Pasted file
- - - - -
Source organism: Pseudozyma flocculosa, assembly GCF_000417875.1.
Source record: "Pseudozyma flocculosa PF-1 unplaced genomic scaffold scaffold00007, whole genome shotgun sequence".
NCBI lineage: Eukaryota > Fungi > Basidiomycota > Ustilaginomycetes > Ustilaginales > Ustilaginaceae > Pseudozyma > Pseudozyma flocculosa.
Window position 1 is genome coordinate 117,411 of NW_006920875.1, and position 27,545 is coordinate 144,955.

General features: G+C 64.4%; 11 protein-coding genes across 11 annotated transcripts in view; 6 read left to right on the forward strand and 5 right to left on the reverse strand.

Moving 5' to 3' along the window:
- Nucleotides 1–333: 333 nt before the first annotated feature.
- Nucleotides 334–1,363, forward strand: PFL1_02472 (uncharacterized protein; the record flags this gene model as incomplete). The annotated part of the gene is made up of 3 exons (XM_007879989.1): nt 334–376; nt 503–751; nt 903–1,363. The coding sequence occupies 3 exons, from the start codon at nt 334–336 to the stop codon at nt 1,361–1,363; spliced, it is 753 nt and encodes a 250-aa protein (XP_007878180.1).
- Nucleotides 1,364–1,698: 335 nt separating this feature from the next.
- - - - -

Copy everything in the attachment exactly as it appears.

Source organism: Pseudozyma flocculosa, assembly GCF_000417875.1.
Source record: "Pseudozyma flocculosa PF-1 unplaced genomic scaffold scaffold00007, whole genome shotgun sequence".
NCBI lineage: Eukaryota > Fungi > Basidiomycota > Ustilaginomycetes > Ustilaginales > Ustilaginaceae > Pseudozyma > Pseudozyma flocculosa.
Window position 1 is genome coordinate 117,411 of NW_006920875.1, and position 27,545 is coordinate 144,955.

General features: G+C 64.4%; 11 protein-coding genes across 11 annotated transcripts in view; 6 read left to right on the forward strand and 5 right to left on the reverse strand.

Moving 5' to 3' along the window:
- Nucleotides 1–333: 333 nt before the first annotated feature.
- Nucleotides 334–1,363, forward strand: PFL1_02472 (uncharacterized protein; the record flags this gene model as incomplete). The annotated part of the gene is made up of 3 exons (XM_007879989.1): nt 334–376; nt 503–751; nt 903–1,363. The coding sequence occupies 3 exons, from the start codon at nt 334–336 to the stop codon at nt 1,361–1,363; spliced, it is 753 nt and encodes a 250-aa protein (XP_007878180.1).
- Nucleotides 1,364–1,698: 335 nt separating this feature from the next.